A Student examines the bellows-foldDuring his college years, Kane realized he wanted to design products that were more useful and tangible to the ordinary person. So after completing his undergraduate degree and master's degree in mechanical engineering at the University of Texas, Austin, Kane looked into doctoral programs that offered an opportunity for practical experience. "I looked for a professor who had lots of patents used in industry and who had students working for projects for companies -- and I found that in Alex Slocum," says Kane of his thesis advisor at MIT. Slocum, thirty-five years old, is a professor in MIT's Department of Mechanical Engineering and a specialist in precision machine tooling. He holds over forty patents, and Kane describes him as having "boundless energy, always in motion, and eternally optimistic" -- in short, a truly inspiring mentor.

Slocum is not only Kane's advisor, but also his co-inventor on a patent for a technical improvement to the hydrostatic bearing. (Kane's name appears first on the patent, since his innovation was the key element in the design.) Kane applied for the patent soon after he arrived at MIT, and it took only a year to be issued. It was his introduction to patent applications, and he was guided through the complicated process not only by Slocum, but by other MIT graduate students and by Slocum's patent attorney. Thus Kane rather quickly gained additional practical knowledge and skills essential to an inventor -- a knowledge of the legal steps necessary to protect an original idea.

His next inventions came about as the result of a summer project. He'd taken on the task of renovating his parents' home, to make it a healthier environment for his father, who suffers from allergies. Doing renovation work is a dirty, dusty business, and exposes workers to many toxins. Hardware stores sell masks that fit over the nose and mouth, to filter out fumes and airborne particles, but the masks are passive -- they have no source of cool, fresh air -- and are particularly unpleasant to wear in hot Texas summers. The only alternative protection was an air-supply mask, which connects a hood with a fresh air-supply unit in another room by means of a long hose. But the commercially available units all came with cumbersome rubber hoses that dragged on the floor and were impossible to use for some renovation work, such as floor refinishing. So Kane hit on the idea of making an extremely lightweight, collapsible plastic hose that stays above the head at all times, attached to a rotary bearing at the top of the hood unit, so that the hose never wraps around, no matter how many times the wearer turns. He applied for a patent for his Feather-light respirator mask, and in the process made an even more significant, more broadly applicable discovery: a more efficient and effective folding pattern for industrial bellows, which he is patenting separately. Nathan Kane tosses Pass-It Remote

Industrial bellows are tubes made of folded or pleated plastic or other material. They may be used to conduct air from one place to another, as in the hose of Kane's air-supply mask, or to protect sensitive machine parts from dust. Traditionally, bellows have been made either of fabric sewn to a stiff support or of plastic shaped according to a classic single- or double-fold pattern that does not allow much extension. These bellows designs resulted in heavy, expensive tubes whose form became distorted as they stretched over limited distances, with a maximum extension of about twenty-five percent. Kane used trigonometry to discover a new folding pattern that allows for longer extension (up to eighty percent) without distortion of shape; it also requires less material to produce, resulting in a less expensive, lighter-weight, more versatile bellows. He then developed equations and mathematical tables that can be used to design bellows to fit specific applications, such as pumps, expandable shelters, collapsible containers, and protective tubes for sensitive machine parts. Recently he custom-designed a bellows for the Weldon Machine Tool company in California.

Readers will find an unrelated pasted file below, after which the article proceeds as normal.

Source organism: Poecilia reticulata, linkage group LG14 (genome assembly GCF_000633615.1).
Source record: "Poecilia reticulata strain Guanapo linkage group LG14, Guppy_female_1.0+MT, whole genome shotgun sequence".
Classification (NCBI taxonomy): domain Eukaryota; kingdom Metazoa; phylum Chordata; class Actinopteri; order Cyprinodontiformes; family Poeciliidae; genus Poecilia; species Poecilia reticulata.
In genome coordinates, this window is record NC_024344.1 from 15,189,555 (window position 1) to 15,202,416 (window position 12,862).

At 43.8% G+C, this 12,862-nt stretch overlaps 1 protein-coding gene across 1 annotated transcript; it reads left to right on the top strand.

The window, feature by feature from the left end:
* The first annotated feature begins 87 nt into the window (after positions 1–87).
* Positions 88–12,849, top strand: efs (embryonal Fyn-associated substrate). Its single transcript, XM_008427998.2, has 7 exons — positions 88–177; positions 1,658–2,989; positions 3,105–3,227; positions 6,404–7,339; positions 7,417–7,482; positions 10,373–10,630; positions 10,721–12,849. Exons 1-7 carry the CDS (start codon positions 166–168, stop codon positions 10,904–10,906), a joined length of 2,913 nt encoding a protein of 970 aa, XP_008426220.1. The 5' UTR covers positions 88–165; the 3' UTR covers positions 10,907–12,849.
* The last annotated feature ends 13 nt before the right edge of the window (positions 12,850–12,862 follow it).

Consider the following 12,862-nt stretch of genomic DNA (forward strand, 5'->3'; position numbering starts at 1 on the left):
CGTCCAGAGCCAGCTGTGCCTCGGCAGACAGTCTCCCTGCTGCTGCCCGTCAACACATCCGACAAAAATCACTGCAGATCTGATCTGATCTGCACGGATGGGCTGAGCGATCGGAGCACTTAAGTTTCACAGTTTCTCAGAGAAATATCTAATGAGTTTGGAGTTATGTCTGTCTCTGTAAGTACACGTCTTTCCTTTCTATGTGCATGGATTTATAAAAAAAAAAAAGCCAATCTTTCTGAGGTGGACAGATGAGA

Kane's thesis at MIT concerns hydrostatic bearings. The hydrostatic bearing is an alternative to the ball bearing. Like a ball bearing, it serves to support a moving machine part, but instead of using metal balls, it relies on a thin film of pressurized fluid. With his advisor Alex Slocum, Kane developed the HydroMax hydrostatic bearing, now patent pending. This invention offers greater accuracy and lower cost to machine tool manufacturers; when it is available on the market, it will improve the quality and lower the cost of precision products, from plastic injection molds to automobile motors.

But Nathan Kane's inventive work has not all been geared to industry. He has a playful side as well, and within the past couple of years has helped design two very appealing consumer products. Ideas for both products were stimulated by class assignments. The first one, the Kid Projector, was developed with a team of other engineering students. Seeking to create a toy that would lure kids away from television-watching and offer a more creative and active experience, Kane came up with the idea of an opaque projector that would be simple and safe for even a young child to use. Team members designed it and researched materials and assembly methods to build a prototype. When they visited a day care center to try it out, the kids loved it! This product is now patent pending, but the team hasn't yet found a manufacturer.